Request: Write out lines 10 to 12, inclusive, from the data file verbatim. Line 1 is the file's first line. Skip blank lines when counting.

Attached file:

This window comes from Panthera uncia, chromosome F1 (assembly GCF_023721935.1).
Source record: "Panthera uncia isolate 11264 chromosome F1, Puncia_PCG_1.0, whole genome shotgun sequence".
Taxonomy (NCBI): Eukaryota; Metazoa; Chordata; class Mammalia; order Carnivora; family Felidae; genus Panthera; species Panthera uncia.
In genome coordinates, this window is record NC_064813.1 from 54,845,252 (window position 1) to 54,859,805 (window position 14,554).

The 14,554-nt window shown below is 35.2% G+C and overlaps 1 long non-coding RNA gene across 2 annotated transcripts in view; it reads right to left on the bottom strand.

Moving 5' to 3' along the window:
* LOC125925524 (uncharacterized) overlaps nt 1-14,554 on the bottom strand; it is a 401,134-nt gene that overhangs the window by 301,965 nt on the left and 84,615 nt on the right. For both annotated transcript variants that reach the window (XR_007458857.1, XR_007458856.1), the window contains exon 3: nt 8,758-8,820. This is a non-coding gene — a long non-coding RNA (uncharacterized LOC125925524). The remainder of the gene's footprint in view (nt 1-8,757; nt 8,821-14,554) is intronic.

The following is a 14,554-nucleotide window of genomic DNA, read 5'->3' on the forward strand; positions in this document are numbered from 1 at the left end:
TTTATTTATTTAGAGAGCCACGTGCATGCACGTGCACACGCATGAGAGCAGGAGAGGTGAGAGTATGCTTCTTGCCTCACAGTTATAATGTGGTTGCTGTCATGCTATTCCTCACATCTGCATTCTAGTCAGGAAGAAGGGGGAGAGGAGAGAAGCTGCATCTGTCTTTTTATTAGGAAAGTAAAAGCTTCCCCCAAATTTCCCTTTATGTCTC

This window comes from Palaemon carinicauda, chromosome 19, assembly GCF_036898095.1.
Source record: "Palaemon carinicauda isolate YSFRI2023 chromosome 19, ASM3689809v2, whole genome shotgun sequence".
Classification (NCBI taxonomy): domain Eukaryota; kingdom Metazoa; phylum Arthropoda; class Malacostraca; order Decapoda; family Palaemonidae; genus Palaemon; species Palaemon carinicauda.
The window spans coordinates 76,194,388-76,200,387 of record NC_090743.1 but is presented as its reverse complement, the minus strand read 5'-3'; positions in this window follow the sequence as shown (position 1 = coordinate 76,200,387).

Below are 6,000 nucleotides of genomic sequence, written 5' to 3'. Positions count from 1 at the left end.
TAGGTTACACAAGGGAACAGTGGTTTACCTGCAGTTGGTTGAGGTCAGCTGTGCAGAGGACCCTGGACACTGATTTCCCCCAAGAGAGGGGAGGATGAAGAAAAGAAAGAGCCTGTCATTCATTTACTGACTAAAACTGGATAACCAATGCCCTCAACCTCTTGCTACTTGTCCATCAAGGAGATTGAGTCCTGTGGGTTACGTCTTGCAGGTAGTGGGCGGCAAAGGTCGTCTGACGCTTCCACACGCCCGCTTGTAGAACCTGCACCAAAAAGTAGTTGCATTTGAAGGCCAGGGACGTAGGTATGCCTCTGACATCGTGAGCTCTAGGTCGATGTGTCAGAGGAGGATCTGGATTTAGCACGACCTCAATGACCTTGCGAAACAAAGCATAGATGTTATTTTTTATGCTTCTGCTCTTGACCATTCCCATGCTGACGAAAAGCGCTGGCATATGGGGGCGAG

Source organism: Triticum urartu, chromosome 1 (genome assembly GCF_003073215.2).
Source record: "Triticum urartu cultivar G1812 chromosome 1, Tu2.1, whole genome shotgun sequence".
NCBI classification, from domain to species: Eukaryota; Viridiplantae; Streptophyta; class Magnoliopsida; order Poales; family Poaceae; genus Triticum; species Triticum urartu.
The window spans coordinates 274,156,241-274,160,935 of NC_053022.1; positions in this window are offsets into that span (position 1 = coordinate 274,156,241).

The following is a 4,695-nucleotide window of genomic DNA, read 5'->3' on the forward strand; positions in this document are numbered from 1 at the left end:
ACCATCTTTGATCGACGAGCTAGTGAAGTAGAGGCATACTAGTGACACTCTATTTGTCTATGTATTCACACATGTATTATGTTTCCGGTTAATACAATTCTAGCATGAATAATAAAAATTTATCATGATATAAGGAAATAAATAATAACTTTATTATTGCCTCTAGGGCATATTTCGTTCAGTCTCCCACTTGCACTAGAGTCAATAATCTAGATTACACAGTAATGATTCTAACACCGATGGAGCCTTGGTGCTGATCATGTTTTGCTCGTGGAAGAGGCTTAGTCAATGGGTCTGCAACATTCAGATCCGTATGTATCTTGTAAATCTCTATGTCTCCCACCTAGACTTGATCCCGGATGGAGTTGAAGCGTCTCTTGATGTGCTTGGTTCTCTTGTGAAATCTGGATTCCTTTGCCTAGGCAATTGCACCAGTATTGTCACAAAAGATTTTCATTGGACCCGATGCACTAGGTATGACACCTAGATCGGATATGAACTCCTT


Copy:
This window comes from Palaemon carinicauda, chromosome 19, assembly GCF_036898095.1.
Source record: "Palaemon carinicauda isolate YSFRI2023 chromosome 19, ASM3689809v2, whole genome shotgun sequence".
Classification (NCBI taxonomy): domain Eukaryota; kingdom Metazoa; phylum Arthropoda; class Malacostraca; order Decapoda; family Palaemonidae; genus Palaemon; species Palaemon carinicauda.